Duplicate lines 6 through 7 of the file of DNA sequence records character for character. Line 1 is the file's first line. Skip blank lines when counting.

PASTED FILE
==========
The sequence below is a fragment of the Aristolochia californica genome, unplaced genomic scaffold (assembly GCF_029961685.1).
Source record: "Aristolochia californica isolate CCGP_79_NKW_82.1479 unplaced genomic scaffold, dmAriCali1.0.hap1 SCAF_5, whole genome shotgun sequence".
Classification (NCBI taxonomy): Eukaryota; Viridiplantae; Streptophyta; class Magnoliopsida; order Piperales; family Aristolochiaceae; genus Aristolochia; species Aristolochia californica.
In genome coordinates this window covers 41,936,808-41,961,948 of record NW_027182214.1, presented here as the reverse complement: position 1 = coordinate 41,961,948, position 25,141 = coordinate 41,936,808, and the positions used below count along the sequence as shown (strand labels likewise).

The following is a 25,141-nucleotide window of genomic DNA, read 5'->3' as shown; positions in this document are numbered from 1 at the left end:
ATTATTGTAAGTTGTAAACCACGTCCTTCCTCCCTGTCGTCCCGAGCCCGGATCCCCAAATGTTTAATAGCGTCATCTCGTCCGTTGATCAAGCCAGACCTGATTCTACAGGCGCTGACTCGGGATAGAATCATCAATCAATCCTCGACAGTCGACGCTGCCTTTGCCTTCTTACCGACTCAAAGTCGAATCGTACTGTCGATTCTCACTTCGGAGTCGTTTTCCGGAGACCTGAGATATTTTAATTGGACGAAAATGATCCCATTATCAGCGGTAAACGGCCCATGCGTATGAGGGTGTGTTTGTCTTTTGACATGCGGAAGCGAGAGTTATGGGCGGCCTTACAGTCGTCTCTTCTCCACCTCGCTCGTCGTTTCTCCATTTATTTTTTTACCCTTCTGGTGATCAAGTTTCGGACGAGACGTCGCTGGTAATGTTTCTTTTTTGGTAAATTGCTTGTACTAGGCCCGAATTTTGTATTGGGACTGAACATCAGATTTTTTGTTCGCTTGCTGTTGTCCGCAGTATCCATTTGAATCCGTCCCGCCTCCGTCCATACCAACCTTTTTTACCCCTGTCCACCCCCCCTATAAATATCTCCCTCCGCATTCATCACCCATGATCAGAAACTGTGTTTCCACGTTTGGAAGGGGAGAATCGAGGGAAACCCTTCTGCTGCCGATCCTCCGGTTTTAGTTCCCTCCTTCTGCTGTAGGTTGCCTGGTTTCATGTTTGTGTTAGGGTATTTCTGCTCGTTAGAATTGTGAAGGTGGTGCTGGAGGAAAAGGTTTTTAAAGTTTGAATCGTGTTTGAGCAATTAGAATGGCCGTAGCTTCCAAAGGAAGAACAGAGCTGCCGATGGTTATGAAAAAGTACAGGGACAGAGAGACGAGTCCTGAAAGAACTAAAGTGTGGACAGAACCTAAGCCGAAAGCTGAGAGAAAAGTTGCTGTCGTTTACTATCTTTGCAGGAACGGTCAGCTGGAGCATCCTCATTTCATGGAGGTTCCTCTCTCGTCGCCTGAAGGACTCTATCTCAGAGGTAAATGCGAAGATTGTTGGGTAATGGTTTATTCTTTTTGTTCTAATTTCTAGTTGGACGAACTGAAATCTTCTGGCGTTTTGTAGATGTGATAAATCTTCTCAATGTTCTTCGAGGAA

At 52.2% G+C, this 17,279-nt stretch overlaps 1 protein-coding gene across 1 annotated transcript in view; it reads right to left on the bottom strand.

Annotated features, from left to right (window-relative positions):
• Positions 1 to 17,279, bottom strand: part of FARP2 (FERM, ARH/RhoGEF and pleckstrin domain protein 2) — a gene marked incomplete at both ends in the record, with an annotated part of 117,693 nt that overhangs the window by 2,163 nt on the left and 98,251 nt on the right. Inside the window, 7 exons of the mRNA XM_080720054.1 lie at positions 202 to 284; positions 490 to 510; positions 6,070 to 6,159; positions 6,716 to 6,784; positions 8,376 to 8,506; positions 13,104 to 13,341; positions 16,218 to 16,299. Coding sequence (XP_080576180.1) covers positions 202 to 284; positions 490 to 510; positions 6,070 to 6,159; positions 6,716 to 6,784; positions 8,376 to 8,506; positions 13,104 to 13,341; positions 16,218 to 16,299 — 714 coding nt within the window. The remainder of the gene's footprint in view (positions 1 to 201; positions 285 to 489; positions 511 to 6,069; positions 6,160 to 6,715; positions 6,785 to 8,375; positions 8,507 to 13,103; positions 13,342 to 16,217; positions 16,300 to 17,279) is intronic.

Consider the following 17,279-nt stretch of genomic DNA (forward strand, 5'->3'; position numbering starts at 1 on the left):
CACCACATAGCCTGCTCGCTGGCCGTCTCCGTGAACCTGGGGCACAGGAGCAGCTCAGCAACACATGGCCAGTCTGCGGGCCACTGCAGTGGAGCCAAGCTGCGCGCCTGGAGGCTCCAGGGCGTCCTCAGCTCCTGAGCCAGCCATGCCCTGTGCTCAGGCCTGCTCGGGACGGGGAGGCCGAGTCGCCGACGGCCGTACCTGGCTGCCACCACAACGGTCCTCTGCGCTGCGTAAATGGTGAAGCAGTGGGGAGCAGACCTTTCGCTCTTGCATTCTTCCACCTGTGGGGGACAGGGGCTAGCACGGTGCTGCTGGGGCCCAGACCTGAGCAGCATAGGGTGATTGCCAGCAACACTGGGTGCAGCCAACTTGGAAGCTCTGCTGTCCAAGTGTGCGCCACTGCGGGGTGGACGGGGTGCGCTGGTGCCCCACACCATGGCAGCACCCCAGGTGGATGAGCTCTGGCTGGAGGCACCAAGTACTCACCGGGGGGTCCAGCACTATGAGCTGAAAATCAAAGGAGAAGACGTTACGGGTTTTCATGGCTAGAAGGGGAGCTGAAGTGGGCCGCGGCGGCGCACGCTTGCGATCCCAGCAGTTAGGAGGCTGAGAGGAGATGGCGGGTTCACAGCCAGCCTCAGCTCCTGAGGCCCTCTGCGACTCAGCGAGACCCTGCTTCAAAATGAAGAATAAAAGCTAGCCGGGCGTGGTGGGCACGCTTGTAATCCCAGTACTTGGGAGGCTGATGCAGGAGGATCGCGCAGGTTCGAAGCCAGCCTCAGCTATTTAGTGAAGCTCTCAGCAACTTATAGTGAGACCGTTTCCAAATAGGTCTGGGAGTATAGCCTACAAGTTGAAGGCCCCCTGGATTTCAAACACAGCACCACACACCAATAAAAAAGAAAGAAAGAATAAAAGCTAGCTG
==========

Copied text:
ATTATTGTAAGTTGTAAACCACGTCCTTCCTCCCTGTCGTCCCGAGCCCGGATCCCCAAATGTTTAATAGCGTCATCTCGTCCGTTGATCAAGCCAGACCTGATTCTACAGGCGCTGACTCGGGATAGAATCATCAATCAATCCTCGACAGTCGACGCTGCCTTTGCCTTCTTACCGACTCAAAGTCGAATCGTACTGTCGATTCTCACTTCGGAGTCGTTTTCCGGAGACCTGAGATATTTTAATTGGACGAAAATGATCCCATTATCAGCGGTAAACGGCCCATGCGTATGAGGGTGTGTTTGTCTTTTGACATGCGGAAGCGAGAGTTATGGGCGGCCTTACAGTCGTCTCTTCTCCACCTCGCTCGTCGTTTCTCCATTTATTTTTTTACCCTTCTGGTGATCAAGTTTCGGACGAGACGTCGCTGGTAATGTTTCTTTTTTGGTAAATTGCTTGTACTAGGCCCGAATTTTGTATTGGGACTGAACATCAGATTTTTTGTTCGCTTGCTGTTGTCCGCAGTATCCATTTGAATCCGTCCCGCCTCCGTCCATACCAACCTTTTTTACCCCTGTCCACCCCCCCTATAAATATCTCCCTCCGCATTCATCACCCATGATCAGAAACTGTGTTTCCACGTTTGGAAGGGGAGAATCGAGGGAAACCCTTCTGCTGCCGATCCTCCGGTTTTAGTTCCCTCCTTCTGCTGTAGGTTGCCTGGTTTCATGTTTGTGTTAGGGTATTTCTGCTCGTTAGAATTGTGAAGGTGGTGCTGGAGGAAAAGGTTTTTAAAGTTTGAATCGTGTTTGAGCAATTAGAATGGCCGTAGCTTCCAAAGGAAGAACAGAGCTGCCGATGGTTATGAAAAAGTACAGGGACAGAGAGACGAGTCCTGAAAGAACTAAAGTGTGGACAGAACCTAAGCCGAAAGCTGAGAGAAAAGTTGCTGTCGTTTACTATCTTTGCAGGAACGGTCAGCTGGAGCATCCTCATTTCATGGAGGTTCCTCTCTCGTCGCCTGAAGGACTCTATCTCAGAGGTAAATGCGAAGATTGTTGGGTAATGGTTTATTCTTTTTGTTCTAATTTCTAGTTGGACGAACTGAAATCTTCTGGCGTTTTGTAGATGTGATAAATCTTCTCAATGTTCTTCGAGGAA

At 52.2% G+C, this 17,279-nt stretch overlaps 1 protein-coding gene across 1 annotated transcript in view; it reads right to left on the bottom strand.